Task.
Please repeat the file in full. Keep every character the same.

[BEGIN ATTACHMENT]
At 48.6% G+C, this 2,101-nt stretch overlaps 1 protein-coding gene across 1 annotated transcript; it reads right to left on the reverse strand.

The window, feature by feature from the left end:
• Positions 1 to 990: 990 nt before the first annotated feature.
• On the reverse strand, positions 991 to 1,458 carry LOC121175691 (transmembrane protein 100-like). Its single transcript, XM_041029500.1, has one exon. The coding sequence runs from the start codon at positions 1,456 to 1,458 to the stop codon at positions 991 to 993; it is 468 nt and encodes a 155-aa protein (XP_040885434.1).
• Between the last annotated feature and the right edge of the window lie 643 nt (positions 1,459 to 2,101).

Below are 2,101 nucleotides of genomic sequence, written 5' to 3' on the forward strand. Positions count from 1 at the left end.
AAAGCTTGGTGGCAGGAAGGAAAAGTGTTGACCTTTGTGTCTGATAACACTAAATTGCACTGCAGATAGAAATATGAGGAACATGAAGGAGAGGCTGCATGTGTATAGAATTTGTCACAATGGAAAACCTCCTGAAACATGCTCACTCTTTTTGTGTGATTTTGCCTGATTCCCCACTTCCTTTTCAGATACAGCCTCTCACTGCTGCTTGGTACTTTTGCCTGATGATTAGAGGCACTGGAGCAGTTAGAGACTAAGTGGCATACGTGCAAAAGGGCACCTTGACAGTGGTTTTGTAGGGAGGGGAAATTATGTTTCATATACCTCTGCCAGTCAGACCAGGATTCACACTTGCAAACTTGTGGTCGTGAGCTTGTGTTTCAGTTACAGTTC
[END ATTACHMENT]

At 48.6% G+C, this 2,101-nt stretch overlaps 1 protein-coding gene across 1 annotated transcript; it reads right to left on the reverse strand.

The window, feature by feature from the left end:
• Positions 1 to 990: 990 nt before the first annotated feature.
• On the reverse strand, positions 991 to 1,458 carry LOC121175691 (transmembrane protein 100-like). Its single transcript, XM_041029500.1, has one exon. The coding sequence runs from the start codon at positions 1,456 to 1,458 to the stop codon at positions 991 to 993; it is 468 nt and encodes a 155-aa protein (XP_040885434.1).
• Between the last annotated feature and the right edge of the window lie 643 nt (positions 1,459 to 2,101).

Below are 2,101 nucleotides of genomic sequence, written 5' to 3' on the forward strand. Positions count from 1 at the left end.
AAAGCTTGGTGGCAGGAAGGAAAAGTGTTGACCTTTGTGTCTGATAACACTAAATTGCACTGCAGATAGAAATATGAGGAACATGAAGGAGAGGCTGCATGTGTATAGAATTTGTCACAATGGAAAACCTCCTGAAACATGCTCACTCTTTTTGTGTGATTTTGCCTGATTCCCCACTTCCTTTTCAGATACAGCCTCTCACTGCTGCTTGGTACTTTTGCCTGATGATTAGAGGCACTGGAGCAGTTAGAGACTAAGTGGCATACGTGCAAAAGGGCACCTTGACAGTGGTTTTGTAGGGAGGGGAAATTATGTTTCATATACCTCTGCCAGTCAGACCAGGATTCACACTTGCAAACTTGTGGTCGTGAGCTTGTGTTTCAGTTACAGTTC